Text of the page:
Canadian winery owners arrested, put on trial in China for customs valuation dispute
OTTAWA – The daughter of two Canadian winery owners being held by Chinese authorities over an alleged customs valuation dispute says the case should serve as a warning for other Canadians hoping to do business in China.
Amy Chang is in Ottawa this week pleading with federal politicians for help in getting her parents released from custody in Shanghai, where the two were arrested in March 2016 while visiting their business suppliers and agents.
John Chang and Lan-Fed (Allison) Lu, who own two wineries in British Columbia and one in Ontario, were put on trial behind closed doors last Friday at the Shanghai High People’s Court on charges of smuggling.
They are accused of under-reporting the value of the wine they export to China.
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For their 23-year-old daughter, it’s been a nightmare that she hopes Prime Minister Justin Trudeau can bring to an end.
“This should never have happened,” Chang said Wednesday as she prepared to meet separately in Ottawa with Conservative Leader Andrew Scheer and NDP Leader Tom Mulcair to press her case.
“There should not have been a trial; there shouldn’t even be a conviction.”
Chang, who was in a different Chinese province and immediately fled to Taiwan when she heard of her parents being arrested, said she had yet to hear about the outcome of their trial.
But she said there is no justifiable reason why the Chinese government has criminalized a commercial dispute, and she’s hoping the prime minister can sway Chinese authorities to drop the case against them.
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“If this is an issue regarding undervaluation, then they can let me know and we can deal with this diplomatically,” said Chang, who along with more than 60 employees is now operating her family’s business, the Lulu Island Winery based in Richmond, B.C.
“There’s no need to have Canadian citizens detained overseas and imprisoned.”
Trudeau, who has been pushing for closer trading ties with China, was unavailable to meet Wednesday with Chang, having just returned from Europe. Still, Chang said she hoped for a meeting with him later in the week.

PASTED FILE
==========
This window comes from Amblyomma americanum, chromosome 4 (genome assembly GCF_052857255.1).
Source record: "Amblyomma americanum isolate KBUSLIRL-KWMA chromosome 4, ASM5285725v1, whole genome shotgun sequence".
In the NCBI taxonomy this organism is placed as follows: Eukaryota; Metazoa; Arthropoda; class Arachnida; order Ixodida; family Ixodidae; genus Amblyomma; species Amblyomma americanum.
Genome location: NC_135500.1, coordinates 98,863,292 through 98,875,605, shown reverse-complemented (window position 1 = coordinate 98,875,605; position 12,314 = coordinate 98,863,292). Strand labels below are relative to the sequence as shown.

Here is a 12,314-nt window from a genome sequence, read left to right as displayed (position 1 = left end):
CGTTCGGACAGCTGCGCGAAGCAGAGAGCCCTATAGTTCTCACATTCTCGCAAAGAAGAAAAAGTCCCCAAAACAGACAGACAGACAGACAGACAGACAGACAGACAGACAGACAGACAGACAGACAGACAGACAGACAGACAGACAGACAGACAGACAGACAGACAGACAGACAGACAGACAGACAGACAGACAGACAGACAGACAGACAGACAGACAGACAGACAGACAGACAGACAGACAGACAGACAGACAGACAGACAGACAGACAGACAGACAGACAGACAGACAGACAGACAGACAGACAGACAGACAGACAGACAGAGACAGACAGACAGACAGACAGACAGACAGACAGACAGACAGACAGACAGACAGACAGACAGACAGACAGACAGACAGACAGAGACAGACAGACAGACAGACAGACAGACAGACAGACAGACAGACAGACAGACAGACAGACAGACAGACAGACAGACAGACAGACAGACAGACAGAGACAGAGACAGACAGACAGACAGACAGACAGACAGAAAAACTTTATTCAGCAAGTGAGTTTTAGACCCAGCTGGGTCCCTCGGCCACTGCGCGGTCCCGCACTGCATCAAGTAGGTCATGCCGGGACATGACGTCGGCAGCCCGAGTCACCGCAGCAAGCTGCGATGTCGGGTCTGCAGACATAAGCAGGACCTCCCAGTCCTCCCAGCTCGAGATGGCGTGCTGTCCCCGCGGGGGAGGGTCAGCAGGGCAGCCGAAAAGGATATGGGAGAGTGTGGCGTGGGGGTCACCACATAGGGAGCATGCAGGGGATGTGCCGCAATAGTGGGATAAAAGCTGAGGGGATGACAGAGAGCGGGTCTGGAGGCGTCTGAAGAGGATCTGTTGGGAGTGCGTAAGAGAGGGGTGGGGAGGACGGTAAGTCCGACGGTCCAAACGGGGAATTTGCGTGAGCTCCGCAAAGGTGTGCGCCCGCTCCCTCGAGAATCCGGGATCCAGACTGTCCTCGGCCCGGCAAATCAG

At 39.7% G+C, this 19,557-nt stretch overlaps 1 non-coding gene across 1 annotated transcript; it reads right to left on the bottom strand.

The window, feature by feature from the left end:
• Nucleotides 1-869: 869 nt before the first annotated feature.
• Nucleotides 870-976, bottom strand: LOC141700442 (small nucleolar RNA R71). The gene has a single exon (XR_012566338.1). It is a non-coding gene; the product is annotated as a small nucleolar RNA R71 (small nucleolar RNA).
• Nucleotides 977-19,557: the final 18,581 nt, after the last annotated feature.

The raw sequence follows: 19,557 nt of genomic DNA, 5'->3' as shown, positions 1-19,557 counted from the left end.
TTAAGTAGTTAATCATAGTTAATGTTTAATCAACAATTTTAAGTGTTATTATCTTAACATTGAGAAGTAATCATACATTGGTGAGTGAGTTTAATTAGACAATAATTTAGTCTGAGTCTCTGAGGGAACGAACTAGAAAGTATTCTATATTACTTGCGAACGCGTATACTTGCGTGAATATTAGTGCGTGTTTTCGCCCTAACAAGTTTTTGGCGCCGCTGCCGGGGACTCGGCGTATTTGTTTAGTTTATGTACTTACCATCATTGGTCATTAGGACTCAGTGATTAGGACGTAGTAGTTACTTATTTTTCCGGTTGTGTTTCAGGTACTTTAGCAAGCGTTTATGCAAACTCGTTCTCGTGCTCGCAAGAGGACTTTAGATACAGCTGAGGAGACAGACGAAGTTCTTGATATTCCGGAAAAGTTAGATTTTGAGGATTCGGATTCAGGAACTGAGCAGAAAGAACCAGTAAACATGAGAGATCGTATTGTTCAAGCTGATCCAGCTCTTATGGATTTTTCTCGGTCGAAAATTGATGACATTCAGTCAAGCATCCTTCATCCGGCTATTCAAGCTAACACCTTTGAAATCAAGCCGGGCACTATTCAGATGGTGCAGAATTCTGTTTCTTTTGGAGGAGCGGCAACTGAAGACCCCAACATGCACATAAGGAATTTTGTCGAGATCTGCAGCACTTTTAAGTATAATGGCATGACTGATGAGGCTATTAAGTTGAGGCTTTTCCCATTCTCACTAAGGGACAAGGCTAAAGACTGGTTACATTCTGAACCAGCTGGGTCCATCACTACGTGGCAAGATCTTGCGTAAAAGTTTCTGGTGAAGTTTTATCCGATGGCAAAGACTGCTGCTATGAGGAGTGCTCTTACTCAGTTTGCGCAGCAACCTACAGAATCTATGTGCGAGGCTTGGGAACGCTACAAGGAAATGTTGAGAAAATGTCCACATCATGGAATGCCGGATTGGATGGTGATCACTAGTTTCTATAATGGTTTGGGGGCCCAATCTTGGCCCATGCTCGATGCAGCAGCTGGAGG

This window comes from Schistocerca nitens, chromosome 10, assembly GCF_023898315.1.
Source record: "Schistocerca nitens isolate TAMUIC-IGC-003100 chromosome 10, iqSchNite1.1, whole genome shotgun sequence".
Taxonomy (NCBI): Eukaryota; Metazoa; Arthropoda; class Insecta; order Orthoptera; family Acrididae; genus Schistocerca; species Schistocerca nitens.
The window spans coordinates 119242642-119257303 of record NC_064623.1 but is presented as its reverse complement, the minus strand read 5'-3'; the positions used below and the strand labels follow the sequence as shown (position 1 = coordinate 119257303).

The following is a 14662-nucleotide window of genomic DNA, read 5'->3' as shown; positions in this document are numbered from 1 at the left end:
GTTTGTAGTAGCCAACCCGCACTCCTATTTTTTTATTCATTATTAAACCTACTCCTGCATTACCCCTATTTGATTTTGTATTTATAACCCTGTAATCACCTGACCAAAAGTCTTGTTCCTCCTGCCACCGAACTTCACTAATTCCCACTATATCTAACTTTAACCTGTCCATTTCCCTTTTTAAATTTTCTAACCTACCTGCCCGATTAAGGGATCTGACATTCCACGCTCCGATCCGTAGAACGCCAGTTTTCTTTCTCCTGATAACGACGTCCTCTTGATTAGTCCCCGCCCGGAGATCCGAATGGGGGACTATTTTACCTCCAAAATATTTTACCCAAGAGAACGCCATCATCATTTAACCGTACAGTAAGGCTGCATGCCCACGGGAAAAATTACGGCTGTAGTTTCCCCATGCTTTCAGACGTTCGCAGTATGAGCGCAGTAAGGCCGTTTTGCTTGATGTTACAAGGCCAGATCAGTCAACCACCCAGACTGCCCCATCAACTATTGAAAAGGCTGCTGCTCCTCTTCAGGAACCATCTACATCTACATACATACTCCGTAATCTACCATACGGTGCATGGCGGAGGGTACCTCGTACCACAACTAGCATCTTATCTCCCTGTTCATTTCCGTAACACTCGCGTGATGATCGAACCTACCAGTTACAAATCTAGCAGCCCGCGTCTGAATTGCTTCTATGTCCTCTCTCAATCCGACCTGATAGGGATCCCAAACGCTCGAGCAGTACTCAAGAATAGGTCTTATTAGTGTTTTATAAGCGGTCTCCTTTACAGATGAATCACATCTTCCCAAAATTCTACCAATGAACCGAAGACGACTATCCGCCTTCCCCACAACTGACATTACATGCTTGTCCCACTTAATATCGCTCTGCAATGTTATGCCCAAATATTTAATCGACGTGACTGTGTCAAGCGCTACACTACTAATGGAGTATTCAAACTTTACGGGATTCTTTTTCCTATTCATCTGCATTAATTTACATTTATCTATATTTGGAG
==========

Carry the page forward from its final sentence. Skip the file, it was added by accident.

A Global Affairs spokeswoman said the department is closely following the case.
“We have raised our concerns at a high level with Chinese authorities,” Jocelyn Sweet said in an email. “Canadian officials are in contact with the relevant Chinese authorities, and are providing consular assistance to Mr. Chang, Ms. Lu, and their family.”
Chang said that assistance has amounted to one visit every three months from Canadian consular officials in China.
The department also offered Chang a meeting with Global Affairs Minister Chrystia Freeland. Chang will be meeting with the minister Thursday afternoon.
Lulu Island Winery has appealed to the government, arguing that the detention is a violation of China’s international trade obligations under the World Trade Organization’s valuation agreement, and therefore a matter of Canadian national interest.
The winery has also called on Canada’s international trade and justice ministers to demand their Chinese counterparts secure permission for Chang and his wife to return to Canada while the customs dispute is resolved.
Chang said she has only been able to communicate with her father through a lawyer in Shanghai. He has been incarcerated with no direct access to his family, and both his physical and mental health have been deteriorating since his arrest, she said.
Her mother, Lu, was also initially held in custody but was released in January on the condition she not leave China. Lu’s Canadian passport was confiscated and she must report regularly to Chinese authorities.
The Chinese embassy in Ottawa did not immediately respond to a request for comment.
© 2017 The Canadian Press